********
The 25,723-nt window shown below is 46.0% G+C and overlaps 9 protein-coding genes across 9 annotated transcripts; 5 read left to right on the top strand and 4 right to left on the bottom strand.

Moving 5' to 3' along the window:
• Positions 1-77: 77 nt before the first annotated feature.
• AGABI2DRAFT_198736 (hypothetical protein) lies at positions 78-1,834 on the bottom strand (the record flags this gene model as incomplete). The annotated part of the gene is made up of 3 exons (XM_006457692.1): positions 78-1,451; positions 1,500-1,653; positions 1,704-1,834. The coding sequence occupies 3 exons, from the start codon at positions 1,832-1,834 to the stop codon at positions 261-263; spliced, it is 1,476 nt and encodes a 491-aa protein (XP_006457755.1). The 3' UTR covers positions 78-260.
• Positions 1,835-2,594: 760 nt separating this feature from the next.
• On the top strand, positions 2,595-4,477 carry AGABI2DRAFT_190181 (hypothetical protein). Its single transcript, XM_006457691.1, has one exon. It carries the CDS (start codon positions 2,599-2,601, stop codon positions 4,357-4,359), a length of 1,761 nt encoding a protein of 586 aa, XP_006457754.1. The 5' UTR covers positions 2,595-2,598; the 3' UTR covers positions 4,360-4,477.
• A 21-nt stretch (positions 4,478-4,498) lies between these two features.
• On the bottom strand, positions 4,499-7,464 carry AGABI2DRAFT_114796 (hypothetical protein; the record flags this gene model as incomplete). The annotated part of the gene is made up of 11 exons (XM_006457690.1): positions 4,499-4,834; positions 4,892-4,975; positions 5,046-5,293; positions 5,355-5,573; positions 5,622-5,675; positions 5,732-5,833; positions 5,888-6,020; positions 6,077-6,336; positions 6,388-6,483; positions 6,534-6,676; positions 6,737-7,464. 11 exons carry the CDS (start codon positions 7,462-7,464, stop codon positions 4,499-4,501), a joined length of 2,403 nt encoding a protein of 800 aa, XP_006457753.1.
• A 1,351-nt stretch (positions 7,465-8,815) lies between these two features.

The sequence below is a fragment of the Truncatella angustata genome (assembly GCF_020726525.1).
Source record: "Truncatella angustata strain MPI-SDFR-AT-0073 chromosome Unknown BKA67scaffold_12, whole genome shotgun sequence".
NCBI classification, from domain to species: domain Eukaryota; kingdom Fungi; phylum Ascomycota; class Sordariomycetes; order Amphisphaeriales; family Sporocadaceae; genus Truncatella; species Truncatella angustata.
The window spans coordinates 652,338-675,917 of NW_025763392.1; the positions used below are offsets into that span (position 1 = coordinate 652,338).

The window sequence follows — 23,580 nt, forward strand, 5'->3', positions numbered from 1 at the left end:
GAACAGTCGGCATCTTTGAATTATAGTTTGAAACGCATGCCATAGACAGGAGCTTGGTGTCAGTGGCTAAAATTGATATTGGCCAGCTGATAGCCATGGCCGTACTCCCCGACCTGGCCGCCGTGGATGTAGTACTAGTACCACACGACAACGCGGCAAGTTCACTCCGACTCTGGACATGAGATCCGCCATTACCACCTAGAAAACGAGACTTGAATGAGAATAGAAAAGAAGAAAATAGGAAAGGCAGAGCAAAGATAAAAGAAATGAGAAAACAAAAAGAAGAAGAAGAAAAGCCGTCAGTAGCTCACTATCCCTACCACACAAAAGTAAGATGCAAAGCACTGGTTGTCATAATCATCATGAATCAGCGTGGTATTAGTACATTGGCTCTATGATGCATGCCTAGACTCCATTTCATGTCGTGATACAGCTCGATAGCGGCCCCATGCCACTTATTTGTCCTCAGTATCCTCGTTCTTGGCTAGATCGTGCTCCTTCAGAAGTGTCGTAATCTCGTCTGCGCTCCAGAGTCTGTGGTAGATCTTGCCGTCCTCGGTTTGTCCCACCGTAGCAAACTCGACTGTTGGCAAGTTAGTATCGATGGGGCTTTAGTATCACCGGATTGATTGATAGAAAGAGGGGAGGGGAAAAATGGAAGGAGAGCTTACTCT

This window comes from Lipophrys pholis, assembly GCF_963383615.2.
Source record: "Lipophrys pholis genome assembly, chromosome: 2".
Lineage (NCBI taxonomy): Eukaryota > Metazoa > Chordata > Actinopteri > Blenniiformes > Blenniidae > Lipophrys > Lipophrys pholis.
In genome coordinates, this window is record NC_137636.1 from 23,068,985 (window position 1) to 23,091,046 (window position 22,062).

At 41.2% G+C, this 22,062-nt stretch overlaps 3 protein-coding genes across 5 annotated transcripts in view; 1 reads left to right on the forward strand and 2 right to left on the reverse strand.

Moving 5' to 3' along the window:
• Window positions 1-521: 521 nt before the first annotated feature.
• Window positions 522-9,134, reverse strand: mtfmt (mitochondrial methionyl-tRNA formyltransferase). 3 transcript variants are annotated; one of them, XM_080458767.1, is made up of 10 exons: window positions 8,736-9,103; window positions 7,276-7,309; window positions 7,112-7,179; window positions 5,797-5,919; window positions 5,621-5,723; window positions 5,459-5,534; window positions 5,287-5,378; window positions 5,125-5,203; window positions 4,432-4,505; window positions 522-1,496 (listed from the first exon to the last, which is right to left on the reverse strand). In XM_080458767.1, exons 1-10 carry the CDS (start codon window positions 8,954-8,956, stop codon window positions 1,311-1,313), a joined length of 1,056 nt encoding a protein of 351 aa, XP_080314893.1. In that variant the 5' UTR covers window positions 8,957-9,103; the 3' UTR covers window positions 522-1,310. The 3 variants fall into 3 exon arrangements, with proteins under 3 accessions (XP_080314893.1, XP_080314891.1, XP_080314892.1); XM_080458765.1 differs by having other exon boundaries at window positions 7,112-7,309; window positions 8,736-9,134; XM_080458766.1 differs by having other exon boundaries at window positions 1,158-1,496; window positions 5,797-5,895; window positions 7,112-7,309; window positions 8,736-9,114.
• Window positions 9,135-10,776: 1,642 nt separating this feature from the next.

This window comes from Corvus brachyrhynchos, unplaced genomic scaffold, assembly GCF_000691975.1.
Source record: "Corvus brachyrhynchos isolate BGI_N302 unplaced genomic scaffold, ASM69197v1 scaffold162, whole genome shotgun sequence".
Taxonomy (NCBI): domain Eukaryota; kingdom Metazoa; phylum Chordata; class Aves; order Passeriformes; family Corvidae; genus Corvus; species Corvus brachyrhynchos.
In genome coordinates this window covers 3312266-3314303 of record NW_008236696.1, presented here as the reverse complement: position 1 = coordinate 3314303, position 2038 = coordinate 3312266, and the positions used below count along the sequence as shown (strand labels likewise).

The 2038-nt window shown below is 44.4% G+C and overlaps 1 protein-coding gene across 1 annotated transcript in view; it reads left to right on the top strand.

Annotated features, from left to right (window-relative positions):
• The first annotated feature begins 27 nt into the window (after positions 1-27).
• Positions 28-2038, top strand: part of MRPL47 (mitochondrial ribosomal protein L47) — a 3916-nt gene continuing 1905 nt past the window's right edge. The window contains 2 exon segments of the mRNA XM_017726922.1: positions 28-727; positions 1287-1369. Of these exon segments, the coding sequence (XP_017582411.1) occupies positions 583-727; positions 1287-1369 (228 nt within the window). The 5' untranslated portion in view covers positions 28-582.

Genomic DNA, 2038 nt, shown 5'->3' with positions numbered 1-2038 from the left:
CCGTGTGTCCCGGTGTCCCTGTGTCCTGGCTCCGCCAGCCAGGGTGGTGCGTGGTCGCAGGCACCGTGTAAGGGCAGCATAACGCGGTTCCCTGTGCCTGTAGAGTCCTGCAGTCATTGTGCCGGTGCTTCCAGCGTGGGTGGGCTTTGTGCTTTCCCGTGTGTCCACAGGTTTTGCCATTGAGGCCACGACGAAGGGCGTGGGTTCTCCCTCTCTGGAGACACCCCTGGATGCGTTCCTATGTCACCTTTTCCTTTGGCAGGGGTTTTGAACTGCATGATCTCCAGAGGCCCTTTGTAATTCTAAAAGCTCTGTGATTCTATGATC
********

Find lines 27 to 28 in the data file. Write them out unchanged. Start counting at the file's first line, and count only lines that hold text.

Taxonomy (NCBI): domain Eukaryota; kingdom Metazoa; phylum Chordata; class Aves; order Passeriformes; family Corvidae; genus Corvus; species Corvus brachyrhynchos.
In genome coordinates this window covers 3312266-3314303 of record NW_008236696.1, presented here as the reverse complement: position 1 = coordinate 3314303, position 2038 = coordinate 3312266, and the positions used below count along the sequence as shown (strand labels likewise).